With no chirp audible about any more extension, midnight will be the home closing deadline on a buyers tax credit that's been like a fix to the housing market.

The tax credit stimulant pulled many future purchases into the present, and the question is how many and how far into the future. The market was high again for a while, but Long Island sales are now experiencing withdrawal symptoms.

There's no reliable way to estimate the number of future sales closed, but the lower the median price is, the higher the number of sales scooped from the future, said Jonathan Miller (shown here), a Manhattan-based appraiser who tracks Long Island home sales. That's because the credit of up to $8,000 represents a bigger saving on the home price, he said.

"I would say six months out is where the lion's share of poaching occurred," Miller said. It's possible the credit pulled in purchases that had been planned for next year, but it's hard to move up a house buying agenda from so far ahead, he said.

He downplays the tax credit as the right shot in the arm for the economy, because now it's more clear that one needs a job to get mortgage.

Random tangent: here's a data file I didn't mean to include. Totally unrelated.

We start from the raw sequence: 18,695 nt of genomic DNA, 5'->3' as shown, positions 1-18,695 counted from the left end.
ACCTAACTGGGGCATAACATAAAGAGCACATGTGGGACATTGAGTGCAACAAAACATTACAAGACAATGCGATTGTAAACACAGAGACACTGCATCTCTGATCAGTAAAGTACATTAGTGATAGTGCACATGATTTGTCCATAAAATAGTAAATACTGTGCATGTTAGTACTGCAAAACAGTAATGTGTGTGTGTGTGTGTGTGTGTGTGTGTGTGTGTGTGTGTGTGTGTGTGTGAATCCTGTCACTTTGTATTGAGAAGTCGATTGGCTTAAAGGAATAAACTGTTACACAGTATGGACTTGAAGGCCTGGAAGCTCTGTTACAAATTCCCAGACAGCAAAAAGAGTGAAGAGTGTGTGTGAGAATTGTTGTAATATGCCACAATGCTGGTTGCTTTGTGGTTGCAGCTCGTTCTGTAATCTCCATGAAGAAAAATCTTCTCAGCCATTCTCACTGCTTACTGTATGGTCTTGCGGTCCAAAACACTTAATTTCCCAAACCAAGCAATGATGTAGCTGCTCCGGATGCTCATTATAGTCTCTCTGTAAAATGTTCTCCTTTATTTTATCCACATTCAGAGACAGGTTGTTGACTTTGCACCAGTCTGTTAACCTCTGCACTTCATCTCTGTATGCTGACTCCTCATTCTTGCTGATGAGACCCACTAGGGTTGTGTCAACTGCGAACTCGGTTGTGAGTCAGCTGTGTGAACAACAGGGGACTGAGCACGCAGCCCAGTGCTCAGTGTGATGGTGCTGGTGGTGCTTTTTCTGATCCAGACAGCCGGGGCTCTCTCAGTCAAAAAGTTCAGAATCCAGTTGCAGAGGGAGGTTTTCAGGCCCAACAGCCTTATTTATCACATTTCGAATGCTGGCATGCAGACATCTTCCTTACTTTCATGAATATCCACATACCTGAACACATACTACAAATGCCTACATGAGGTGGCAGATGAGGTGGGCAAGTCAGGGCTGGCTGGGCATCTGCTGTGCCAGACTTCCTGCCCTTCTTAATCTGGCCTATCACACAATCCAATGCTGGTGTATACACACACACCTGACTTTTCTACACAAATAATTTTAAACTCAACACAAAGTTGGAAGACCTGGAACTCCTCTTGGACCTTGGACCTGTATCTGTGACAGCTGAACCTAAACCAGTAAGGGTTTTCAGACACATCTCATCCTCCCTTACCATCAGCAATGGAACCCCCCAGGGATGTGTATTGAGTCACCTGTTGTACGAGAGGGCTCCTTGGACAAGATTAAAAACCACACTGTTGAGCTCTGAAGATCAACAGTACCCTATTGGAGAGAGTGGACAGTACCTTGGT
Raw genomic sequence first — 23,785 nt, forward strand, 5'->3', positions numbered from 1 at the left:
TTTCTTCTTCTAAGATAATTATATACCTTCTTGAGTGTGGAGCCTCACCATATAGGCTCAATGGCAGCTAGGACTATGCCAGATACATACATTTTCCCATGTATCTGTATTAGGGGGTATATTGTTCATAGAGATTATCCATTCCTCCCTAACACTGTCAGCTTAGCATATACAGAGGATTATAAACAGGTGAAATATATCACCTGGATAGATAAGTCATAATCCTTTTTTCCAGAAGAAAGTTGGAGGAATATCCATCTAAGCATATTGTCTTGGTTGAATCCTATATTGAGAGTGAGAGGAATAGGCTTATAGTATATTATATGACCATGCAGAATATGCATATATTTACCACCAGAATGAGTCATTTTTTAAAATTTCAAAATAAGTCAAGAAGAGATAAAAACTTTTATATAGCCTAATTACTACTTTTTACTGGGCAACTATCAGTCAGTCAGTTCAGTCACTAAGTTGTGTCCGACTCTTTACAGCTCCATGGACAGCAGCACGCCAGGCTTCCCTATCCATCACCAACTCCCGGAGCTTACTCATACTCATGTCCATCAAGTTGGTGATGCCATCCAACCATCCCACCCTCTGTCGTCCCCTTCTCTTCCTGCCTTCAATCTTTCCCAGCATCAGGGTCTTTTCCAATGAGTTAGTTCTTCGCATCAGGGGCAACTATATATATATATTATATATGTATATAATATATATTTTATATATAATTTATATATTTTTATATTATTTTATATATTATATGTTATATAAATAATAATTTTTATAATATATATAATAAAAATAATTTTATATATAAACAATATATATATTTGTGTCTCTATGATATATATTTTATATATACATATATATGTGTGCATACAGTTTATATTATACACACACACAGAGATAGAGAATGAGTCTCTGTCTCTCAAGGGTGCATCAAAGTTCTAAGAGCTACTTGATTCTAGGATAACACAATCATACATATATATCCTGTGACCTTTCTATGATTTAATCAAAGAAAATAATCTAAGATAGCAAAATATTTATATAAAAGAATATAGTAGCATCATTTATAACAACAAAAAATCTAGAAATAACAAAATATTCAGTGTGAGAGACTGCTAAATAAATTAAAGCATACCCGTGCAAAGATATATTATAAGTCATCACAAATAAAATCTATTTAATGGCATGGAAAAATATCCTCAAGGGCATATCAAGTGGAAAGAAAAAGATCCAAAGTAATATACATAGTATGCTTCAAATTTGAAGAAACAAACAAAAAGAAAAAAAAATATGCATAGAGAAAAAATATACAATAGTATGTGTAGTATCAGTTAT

"All it did was move chairs around in the room," the appraiser said of the credit. "You gave a sort of false positive state of housing and you set yourself up for a fall . . . You went from artificially high to artificially low and then what that does is bring out much more negative numbers than if we didn't haven't the credit at all and it builds public sentiment to be more negative."

On Long Island and Queens, August closings were off 18 percent from a year ago, when people were more afraid to buy than now, and July closings were down 53 percent from June, the initial deadline for the tax credit, according to data from the Long Island Board of Realtors.

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